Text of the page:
by Doogue O'Brien George Criminal Defence Lawyers

The Maximum Penalty for Consorting in Melbourne – How Serious is This Charge?

There is a maximum penalty of 2 years imprisonment for anyone found guilty of the charge of Consorting. This penalty may be imposed when a Court considers the offending to be extreme, however, in most cases a conviction is likely to result in a lower penalty. Consorting is generally considered by Courts to be a moderately serious criminal offence. Any cases relating to this charge will be heard summarily in the Magistrates’ Court.


The legislation on Consorting

Section 49F of the Summary Offences Act 1966 creates the offence of Consorting. It states as follows:                                                                     


(1)   A person must not, without reasonable excuse, habitually consort with a person who has been found guilty of, or who is reasonably suspected of having committed, an organised crime offence.

Penalty: 2 years imprisonment.

(2)   The accused bears the burden of proving reasonable excuse for habitual consorting to which a charge of an offence against subsection (1) relates.

(3)   In this section-

organised crime offence means an indictable offence against the law of Victoria, irrespective of when the offence was or is suspected to have been committed, that is punishable by level 5 imprisonment (10 years maximum) or more and that-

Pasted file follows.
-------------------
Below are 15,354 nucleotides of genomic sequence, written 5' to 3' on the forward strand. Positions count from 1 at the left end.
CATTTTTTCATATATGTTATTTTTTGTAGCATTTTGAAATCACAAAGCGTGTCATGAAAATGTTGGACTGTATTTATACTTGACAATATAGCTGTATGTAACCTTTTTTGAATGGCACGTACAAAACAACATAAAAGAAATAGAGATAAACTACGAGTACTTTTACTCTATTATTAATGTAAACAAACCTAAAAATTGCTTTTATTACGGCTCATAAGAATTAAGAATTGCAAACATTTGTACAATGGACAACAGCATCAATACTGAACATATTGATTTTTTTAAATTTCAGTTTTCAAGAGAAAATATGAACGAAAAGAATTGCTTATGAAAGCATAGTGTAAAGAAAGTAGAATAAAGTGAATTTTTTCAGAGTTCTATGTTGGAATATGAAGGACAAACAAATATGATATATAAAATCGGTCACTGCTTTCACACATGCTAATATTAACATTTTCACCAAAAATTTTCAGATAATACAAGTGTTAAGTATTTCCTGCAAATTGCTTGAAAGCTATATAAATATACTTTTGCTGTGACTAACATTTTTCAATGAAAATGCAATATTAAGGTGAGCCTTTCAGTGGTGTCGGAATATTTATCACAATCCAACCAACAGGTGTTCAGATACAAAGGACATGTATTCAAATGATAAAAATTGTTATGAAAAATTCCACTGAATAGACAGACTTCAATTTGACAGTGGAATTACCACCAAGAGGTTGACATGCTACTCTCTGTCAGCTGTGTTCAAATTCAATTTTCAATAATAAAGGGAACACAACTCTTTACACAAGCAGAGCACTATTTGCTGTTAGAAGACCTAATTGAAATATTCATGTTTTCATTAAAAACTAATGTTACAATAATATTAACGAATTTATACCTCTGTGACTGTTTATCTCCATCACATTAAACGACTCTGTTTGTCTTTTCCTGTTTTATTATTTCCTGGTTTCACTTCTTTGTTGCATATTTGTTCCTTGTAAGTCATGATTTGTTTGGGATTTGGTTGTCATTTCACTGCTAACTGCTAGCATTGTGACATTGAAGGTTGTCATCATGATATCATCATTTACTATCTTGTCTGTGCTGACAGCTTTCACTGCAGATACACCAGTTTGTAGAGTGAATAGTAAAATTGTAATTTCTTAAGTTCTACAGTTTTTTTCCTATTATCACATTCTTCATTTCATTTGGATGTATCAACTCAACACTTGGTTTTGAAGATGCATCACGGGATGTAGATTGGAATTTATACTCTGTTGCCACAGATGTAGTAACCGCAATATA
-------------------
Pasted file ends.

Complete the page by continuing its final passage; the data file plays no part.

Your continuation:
(a)  involves 2 or more offenders; and

(b)  involves substantial planning and organisation; and

(c)  forms part of systemic and continuing criminal activity; and

(d)  has a purpose of obtaining profit, gain, power or influence.


Pleading guilty or not guilty to Consorting in a Melbourne Court

Before deciding whether to plead guilty or not guilty to the offence of Consorting, it is important that consult a criminal defence solicitor. A conviction for this offence can have very severe consequences so it is vital that you find out what your options are. Never risk your chances in Court by not referring your case to a competent lawyer.


Elements of the charge of Consorting in a Melbourne Court

The prosecution must show that the defendant has regularly associated or consorted with a person who is, or is suspected of being, involved in an organised crime.


Defending a charge of Consorting in a Melbourne Court

Defences that are often run in response to this charge are factual dispute and a reasonable excuse on the part of the defendant. It can also be a defence if the defendant did not have the knowledge necessary for an act of Consorting to exist.


For more information on Consorting, you may visit the Doogue O’Brien George Melbourne Criminal Lawyers site (here).


Doogue O’Brien George Melbourne can provide you more details about this

Our Head Office is at 5/221 Queen Street, Melbourne

Phone (03) 9670 5111 (24 hrs if you are in a Police Station)


This article was written on Sep. 16 2013 and relates to the law that stands at this time.


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